Alexander Pochinok

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Alexander Petrovich Pochinok
Александр Петрович Починок
Aleksandr Pochinok cropped.jpg
Minister of Labor and Social Development
In office
May 2000 – March 2004
Prime Minister Mikhail Kasyanov
Succeeded by Mikhail Zurabov (for social development portfolio)
Minister of Taxes and Levies
In office
1999 – May 2000
Personal details
Born (1958-01-12)12 January 1958
Chelyabinsk, USSR
Died 16 March 2014(2014-03-16) (aged 56)
Moscow, Russia
Nationality Russian
Political party Civic Platform
Alma mater Chelyabinsk Lenin Komsomol Memorial Polytechnic Institute
USSR Academy of Sciences

Alexander Petrovich Pochinok (Russian: Алекса́ндр Петро́вич Почино́к; 12 January 1958 – 16 March 2014)[1] was a Russian economist and politician. He was the minister of taxes and levies from 1999 to 2000 and minister of labor and social development from 2000 to 2004.

Early life and education[edit]

Pochinok was born in Chelyabinsk on 12 January 1958.[2] He graduated from Chelyabinsk Lenin Komsomol Memorial Polytechnic Institute with a degree in engineering and economics in 1980.[2] He received a PhD in economics from USSR Academy of Sciences in 1986.[2]

Career[edit]

From 1980 to 1990 he worked at the USSR Academy of Sciences as a researcher.[2] In 1990, he became a deputy at the Duma, representing Chelyabinsk.[2][3] He was one of the earliest independent democrats elected to the Duma.[4] He was made head of the Duma's budget committee.[5] In September 1993, he resigned from the Duma.[6] From 1993 to 1994 he served as deputy finance minister.[2] In 1995, he was promoted to the academic rank of associate professor and in 1997, of professor of tax policy at Plekhanov Russian University of Economics.[2]

He was the head of the state tax service from 1998 to 1999[2] and Boris Fyodorov replaced him in the post.[7] Then Pochinok served as the head of the department of finance and monetary credit regulation from 1998 to 1999.[2] He was the minister of taxes and levies from 1999 to 2000.[8] Gennady Bukayev replaced him in the post.[9] In May 2000, President Vladimir Putin appointed Pochinok as minister of labor and social development to the cabinet led by Prime Minister Mikhail Kasyanov.[9][10] Pochinok's term lasted until 2004[8] and Mikhail Zurabov succeeded him as minister of social development in March 2004.[11] Then Pochinok served as deputy presidential plenipotentiary representative in the Southern Federal District.[8] From 2007 to 2011 he represented the Krasnodar Krai at the Federation Council.[8][12]

In January 2012, he was appointed senator and became a member of the Federation Council.[12]

Since October 2012 he was a functionary of the Civic Platform party organized by businessman Mikhail Prokhorov.[1][13]

Views[edit]

Pochinok is one of the first liberal Russian economists.[4] However, he later advocated Boris Yeltsin's economic approach in the mid-1990s.[14]

Personal life and death[edit]

Pochinok married twice. His second spouse, Natalia Gribkov,[15] was his student and Russia’s light athletics champion, who was 20 years younger than him.[14] He had two sons and a daughter.[15]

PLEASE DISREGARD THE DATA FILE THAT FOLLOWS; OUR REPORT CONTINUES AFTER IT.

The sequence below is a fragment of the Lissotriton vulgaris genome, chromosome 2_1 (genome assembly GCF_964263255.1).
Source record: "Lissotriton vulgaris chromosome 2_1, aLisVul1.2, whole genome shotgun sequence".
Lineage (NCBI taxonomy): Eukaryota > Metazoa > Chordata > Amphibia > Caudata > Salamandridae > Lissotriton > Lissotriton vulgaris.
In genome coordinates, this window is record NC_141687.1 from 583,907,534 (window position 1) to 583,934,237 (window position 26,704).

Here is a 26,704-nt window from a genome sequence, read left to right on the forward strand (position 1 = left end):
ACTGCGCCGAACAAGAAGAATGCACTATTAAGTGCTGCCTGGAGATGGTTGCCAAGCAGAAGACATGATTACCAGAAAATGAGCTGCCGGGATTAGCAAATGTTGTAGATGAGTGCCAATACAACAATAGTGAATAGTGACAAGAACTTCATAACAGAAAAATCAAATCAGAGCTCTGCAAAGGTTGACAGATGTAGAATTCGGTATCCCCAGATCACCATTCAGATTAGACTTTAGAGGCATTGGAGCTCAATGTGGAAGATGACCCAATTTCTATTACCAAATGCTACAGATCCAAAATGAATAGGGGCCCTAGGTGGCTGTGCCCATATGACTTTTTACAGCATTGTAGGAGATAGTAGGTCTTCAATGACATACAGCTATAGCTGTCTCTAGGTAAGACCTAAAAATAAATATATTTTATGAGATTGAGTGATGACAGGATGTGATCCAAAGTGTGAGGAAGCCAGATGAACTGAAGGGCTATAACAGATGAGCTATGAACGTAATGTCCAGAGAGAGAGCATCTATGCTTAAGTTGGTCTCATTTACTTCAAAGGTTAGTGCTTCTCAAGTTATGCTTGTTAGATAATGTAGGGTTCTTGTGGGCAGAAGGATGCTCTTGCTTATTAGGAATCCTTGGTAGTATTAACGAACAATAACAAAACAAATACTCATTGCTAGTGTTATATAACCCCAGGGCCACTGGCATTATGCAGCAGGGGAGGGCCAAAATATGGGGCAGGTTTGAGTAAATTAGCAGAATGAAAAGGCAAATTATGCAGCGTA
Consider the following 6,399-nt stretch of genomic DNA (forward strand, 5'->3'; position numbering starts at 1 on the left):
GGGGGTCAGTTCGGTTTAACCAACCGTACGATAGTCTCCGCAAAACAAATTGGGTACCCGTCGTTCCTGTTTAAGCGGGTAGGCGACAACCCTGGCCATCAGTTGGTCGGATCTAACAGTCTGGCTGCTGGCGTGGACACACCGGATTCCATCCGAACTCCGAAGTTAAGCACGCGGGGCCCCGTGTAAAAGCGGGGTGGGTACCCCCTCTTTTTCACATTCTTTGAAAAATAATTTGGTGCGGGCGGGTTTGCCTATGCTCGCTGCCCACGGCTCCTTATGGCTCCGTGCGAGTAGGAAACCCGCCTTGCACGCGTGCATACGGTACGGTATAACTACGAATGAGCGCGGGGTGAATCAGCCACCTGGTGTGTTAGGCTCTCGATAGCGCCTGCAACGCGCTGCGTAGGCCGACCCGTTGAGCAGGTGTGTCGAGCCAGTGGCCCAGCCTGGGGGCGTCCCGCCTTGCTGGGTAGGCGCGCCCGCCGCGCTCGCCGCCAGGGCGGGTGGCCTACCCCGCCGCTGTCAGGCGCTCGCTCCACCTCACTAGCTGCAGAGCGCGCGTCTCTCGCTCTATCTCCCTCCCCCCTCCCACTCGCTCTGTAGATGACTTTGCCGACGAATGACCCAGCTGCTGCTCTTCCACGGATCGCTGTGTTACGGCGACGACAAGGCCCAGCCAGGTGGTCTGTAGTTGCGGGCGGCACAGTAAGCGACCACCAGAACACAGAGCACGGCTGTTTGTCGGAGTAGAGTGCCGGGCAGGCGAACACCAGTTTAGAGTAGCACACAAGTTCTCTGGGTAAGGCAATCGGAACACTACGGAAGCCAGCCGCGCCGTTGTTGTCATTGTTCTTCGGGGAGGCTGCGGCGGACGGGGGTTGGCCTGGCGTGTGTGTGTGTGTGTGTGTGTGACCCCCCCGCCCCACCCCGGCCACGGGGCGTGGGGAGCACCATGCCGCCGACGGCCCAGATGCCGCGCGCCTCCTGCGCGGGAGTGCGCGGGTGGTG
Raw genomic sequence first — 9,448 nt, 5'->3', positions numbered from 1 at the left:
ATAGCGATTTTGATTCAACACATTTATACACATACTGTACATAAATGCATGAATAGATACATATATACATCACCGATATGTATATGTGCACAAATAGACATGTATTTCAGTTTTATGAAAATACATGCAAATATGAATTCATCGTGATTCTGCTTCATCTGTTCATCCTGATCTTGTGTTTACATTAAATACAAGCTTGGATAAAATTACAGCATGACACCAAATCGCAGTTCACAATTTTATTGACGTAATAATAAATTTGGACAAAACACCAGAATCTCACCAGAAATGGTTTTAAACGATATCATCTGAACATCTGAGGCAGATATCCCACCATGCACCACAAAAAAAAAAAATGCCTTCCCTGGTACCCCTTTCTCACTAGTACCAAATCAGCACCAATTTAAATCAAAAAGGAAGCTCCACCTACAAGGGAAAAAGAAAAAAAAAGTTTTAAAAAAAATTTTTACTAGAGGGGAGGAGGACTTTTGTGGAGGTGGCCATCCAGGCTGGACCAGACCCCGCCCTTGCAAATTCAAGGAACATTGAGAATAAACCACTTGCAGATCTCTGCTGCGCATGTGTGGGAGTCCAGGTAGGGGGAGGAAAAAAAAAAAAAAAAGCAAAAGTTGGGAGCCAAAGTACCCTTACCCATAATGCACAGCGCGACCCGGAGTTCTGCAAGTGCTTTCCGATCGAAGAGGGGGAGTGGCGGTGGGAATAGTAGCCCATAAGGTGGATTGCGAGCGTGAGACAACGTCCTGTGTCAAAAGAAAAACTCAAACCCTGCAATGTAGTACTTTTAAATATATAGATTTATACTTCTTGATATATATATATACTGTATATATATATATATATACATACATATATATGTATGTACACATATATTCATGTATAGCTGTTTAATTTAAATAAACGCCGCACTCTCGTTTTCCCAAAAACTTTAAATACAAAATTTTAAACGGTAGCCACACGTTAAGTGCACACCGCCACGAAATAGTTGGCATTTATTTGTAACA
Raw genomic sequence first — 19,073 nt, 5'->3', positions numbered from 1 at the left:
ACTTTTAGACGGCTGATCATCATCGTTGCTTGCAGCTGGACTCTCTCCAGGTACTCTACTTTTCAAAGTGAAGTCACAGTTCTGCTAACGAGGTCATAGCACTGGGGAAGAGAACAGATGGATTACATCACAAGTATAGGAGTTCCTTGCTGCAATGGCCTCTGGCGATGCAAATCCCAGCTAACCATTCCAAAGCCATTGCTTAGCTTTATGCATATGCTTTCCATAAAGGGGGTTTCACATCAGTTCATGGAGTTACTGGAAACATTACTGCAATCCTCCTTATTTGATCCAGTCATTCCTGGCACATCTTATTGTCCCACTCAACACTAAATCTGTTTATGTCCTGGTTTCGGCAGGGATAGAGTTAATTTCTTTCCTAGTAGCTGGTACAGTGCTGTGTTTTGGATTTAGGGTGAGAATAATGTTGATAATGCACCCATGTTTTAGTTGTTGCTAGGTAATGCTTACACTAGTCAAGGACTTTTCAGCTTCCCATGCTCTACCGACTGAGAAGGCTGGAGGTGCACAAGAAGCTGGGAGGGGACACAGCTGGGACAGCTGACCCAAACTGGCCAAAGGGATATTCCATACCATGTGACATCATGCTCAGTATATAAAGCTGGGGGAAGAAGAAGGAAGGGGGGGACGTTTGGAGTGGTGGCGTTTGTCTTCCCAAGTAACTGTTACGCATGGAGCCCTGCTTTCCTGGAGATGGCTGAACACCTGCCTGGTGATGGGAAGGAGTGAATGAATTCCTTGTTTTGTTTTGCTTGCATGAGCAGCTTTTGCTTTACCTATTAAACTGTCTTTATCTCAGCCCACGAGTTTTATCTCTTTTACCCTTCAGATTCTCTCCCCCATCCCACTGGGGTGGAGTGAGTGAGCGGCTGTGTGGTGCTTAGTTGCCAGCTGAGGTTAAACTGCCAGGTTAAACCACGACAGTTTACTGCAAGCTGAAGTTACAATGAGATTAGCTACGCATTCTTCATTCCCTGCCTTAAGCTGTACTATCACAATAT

Pochinok died of hemorrhagic stroke at the age of 56.[1][15]

References[edit]

  1. ^ a b c "Умер Александр Починок". RIA Novosti. 18 March 2014. Archived from the original on 17 March 2014. 
  2. ^ a b c d e f g h i "Alexander Petrovich Pochinok". Perm Forum. Retrieved 25 August 2013. 
  3. ^ Regina Smyth (24 April 2006). Candidate Strategies and Electoral Competition in the Russian Federation: Democracy without Foundation. Cambridge University Press. p. 92. ISBN 978-1-139-44801-7. Retrieved 25 August 2013. 
  4. ^ a b "Moscow's Best And Brightest Pragmatists". Bloomberg BusinessWeek. 7 December 1997. Retrieved 25 August 2013. 
  5. ^ Elizabeth Shogren; Michael Parks (25 January 1992). "Russia Slashes Defense Budget". Los Angeles Times. Moscow. Retrieved 25 August 2013. 
  6. ^ Stephen Seplow (24 September 1993). "Foes Concede Victory Likely". Philly. Moscow. Retrieved 25 August 2013. 
  7. ^ David McHugh (7 July 1998). "Kiriyenko shows he is own man". The Moscow Times. Retrieved 25 August 2013. 
  8. ^ a b c d "Alexander Pochinok" (PDF). ECE. Retrieved 25 August 2013. 
  9. ^ a b "Putin Makes More Appointments, Streamlines Cabinet". People's Daily. 19 May 2000. Retrieved 25 August 2013. 
  10. ^ Alex Rodriguez (25 February 2004). "Putin sacks premier and his Cabinet". Chicago Tribune. Krasnoyarsk. Retrieved 25 August 2013. 
  11. ^ "Experts on new Russian Cabinet: Vladimir Putin got rid of his former favorites". Pravda. 10 March 2004. Retrieved 25 August 2013. 
  12. ^ a b "Alexander Pochinok returned to the Federation Council". Newspepper. 31 January 2012. Archived from the original on 25 August 2013. Retrieved 25 August 2013. 
  13. ^ "Прохоров, Любимов, Починок вошли в политкомитет партии "Гражданская платформа"". Moskovsky Komsomolets. 16 October 2012. 
  14. ^ a b Dmitry Babich (8 January 2008). "United, They Are Not Old". Russia Profile. Archived from the original on 22 August 2013. Retrieved 25 August 2013. 
  15. ^ a b c Matthew Bodner (18 March 2014). "Former Minister Pochinok Dies". The Moscow Times. Retrieved 31 July 2014.